3. A generally cylindrical screw implant (1) for insertion into a cylindrical bore hole (50) arranged in bone tissue, said implant (1) having a cancellous portion (3) presenting a cylindrical outer surface, and a cortical portion (2), having an axial length such that, when installed in the bore hole (50), the engagement of said cortical portion (2) with the bone tissue will generally be confined to the cortical bone tissue layer (52), said cortical portion (2) presenting a conical outer surface being threaded for accomplishing said engagement and which has a conical taper such that said conical outer surface forms a non-zero angle (a) of less than 5° in relation to the cylindrical outer surface of the cancellous portion (3).
4. A screw implant (1) for insertion into a bore hole (50) arranged in bone tissue, comprising a cancellous portion (3) having a lower cylindrical cancellous portion (3′) and an upper conical cancellous portion (3″) presenting a conical outer surface, wherein said implant (1) is provided with a cortical portion (2), having an axial length such that, when installed in the bore hole (50), the engagement of said cortical portion (2) with the bone tissue will generally be confined to the cortical bone tissue layer (52), said cortical portion (2) presenting a conical outer surface being threaded for accomplishing said engagement and which has a conical taper such that said conical outer surface forms a non-zero angle (α) of less than 5° in relation to the outer surface of the upper, conical cancellous portion (3″).
5. A screw implant (1) according to any of the preceding claims, wherein a maximum diameter of the implant (1) is located in the cortical portion (2).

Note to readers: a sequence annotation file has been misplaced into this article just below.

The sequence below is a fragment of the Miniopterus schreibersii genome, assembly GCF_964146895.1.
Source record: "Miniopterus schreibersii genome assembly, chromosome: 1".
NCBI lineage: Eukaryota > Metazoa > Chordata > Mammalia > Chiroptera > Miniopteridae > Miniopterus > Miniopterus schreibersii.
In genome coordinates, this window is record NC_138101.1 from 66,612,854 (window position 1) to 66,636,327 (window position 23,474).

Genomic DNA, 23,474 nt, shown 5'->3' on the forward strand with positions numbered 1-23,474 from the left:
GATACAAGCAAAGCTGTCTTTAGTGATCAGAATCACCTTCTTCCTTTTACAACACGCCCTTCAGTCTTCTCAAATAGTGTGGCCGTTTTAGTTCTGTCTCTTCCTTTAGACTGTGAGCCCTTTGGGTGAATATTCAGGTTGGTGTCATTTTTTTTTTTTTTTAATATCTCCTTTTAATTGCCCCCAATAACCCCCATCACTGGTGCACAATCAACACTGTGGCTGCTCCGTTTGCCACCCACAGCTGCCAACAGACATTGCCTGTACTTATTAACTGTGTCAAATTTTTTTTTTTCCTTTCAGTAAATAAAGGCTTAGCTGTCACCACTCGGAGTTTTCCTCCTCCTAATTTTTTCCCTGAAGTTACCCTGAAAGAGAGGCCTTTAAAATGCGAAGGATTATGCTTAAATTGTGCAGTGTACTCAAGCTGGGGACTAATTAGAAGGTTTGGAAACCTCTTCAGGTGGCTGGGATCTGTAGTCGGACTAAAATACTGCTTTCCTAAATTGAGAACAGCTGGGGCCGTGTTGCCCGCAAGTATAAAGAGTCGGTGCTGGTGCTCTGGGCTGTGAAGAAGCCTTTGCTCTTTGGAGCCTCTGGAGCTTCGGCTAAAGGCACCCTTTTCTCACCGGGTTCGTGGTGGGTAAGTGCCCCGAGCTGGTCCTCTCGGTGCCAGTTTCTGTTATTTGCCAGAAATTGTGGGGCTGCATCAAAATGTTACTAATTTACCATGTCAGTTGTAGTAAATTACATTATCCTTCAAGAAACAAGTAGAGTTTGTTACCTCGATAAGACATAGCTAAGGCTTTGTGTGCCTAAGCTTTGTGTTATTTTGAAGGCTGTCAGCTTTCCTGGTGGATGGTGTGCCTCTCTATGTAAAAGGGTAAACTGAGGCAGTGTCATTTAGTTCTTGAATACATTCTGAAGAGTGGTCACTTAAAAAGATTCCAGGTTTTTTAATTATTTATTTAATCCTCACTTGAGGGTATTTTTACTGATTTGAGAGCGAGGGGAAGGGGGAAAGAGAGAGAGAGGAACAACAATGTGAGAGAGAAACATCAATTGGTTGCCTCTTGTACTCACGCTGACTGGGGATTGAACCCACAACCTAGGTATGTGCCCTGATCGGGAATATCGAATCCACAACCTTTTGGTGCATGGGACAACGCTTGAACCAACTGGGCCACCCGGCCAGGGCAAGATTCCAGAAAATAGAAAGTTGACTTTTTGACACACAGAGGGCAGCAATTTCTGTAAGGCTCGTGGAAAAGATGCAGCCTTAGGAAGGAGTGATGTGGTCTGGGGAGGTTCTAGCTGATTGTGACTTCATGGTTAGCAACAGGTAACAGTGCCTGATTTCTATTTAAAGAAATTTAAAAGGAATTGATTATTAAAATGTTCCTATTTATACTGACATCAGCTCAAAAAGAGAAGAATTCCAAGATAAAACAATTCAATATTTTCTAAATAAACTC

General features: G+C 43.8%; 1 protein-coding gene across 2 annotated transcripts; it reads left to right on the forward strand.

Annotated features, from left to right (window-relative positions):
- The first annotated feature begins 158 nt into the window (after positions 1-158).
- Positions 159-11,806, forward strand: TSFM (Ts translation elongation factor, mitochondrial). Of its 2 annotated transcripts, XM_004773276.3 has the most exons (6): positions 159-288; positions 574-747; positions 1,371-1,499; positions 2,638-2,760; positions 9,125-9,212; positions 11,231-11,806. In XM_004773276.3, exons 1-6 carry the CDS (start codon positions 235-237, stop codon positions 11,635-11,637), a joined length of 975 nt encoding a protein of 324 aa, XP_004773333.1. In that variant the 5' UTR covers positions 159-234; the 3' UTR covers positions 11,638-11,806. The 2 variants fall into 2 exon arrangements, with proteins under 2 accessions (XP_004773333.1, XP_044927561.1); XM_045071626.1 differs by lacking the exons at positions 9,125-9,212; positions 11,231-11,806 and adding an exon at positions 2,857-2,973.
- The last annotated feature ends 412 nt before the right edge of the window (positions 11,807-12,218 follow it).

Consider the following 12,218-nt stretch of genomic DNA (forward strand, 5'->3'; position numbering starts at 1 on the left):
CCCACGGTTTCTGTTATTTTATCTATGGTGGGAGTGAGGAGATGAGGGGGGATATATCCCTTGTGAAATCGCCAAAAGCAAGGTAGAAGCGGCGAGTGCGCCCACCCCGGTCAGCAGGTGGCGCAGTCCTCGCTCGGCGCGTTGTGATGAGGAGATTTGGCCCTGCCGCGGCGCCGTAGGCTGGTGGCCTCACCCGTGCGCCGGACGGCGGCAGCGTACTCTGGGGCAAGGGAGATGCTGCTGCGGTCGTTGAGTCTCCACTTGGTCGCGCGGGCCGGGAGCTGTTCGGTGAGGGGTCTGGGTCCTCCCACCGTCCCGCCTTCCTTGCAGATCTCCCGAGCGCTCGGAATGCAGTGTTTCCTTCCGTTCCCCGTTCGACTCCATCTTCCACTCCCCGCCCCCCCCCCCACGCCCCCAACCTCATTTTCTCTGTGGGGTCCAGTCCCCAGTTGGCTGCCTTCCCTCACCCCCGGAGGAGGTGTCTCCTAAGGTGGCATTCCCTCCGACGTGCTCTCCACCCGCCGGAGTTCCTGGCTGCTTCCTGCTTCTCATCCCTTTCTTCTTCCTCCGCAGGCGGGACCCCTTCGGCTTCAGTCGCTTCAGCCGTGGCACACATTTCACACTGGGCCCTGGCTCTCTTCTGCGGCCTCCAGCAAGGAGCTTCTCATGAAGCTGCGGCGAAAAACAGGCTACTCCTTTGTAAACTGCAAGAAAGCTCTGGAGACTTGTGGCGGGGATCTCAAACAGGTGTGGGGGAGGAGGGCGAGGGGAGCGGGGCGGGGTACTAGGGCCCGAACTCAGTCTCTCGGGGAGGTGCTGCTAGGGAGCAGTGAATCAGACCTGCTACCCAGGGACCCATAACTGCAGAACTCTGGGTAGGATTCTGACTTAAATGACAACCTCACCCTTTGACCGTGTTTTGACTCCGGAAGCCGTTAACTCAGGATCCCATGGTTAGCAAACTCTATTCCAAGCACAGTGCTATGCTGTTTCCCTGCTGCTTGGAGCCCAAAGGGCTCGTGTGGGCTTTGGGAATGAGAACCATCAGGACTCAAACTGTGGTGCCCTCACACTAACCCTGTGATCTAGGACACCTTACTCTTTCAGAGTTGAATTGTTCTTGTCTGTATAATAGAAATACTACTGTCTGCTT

6. A screw implant (1) according to any of the preceding claims, wherein the cortical portion (2) has the shape of a truncated regular cone.
7. A screw implant (1) according to any of the preceding claims, wherein said angle (α) is in the range 0.5 to 5°.
8. A screw implant (1) according to any of the preceding claims, wherein said angle (α) is less than less than 3°.
9. A screw implant (1) according to any of the preceding claims, wherein said angle (α) is in the range 0.5 to 3°.
10. A screw implant (1) according to any of the preceding claims, wherein said angle (α) is in the range 1 to 2°.
11. A screw implant (1) according to any of the preceding claims, wherein the axial length of the cortical portion (2) is equal to 3 mm.
12. A screw implant (1) according to any of claims 1 to 10, wherein the axial length of the cortical portion (2) is less than 3 mm.
13. A screw implant according to any of the claims 1 to 10, wherein the axial length of the cortical portion (2) is in the range 0.5 to 1.5 mm.
14. A screw implant (1) according to any of the preceding claims, wherein said cancellous portion (3) is provided with a threaded outer surface that merges with said threaded outer surface of the cortical portion (2), such that both threaded outer surfaces are engagable in a common inner threaded surface of the bore hole.
15. A screw implant (1) according to claim 14, wherein both threaded outer surfaces present the same lead.
16. A screw implant (1) according to any of the preceding claims, wherein the implant (1) is provided with at least a first threading (11).
17. A screw implant (1) according to claim 16 in combination with claim 15 or 14, wherein both threaded surfaces are provided with said first threading (11).
18. A screw implant (1) according to claim 16 or 17, wherein the full axial length of the cortical portion (2) is provided with said first threading (11).
19. A screw implant (1) according to any of the claims 16 to 18, wherein said threading (11) is a single threading.
20. A screw implant (1) according to any of the claims 16 to 18, wherein said threading (11) is a multiple threading.
21. A screw implant (1) according to any of the claims 16 to 20, wherein said threading (11) comprises a screw thread.
22. A screw implant (1) according to any of the claims 16 to 21, wherein said threading (11) is defining a thread height being no greater than 0.20 mm.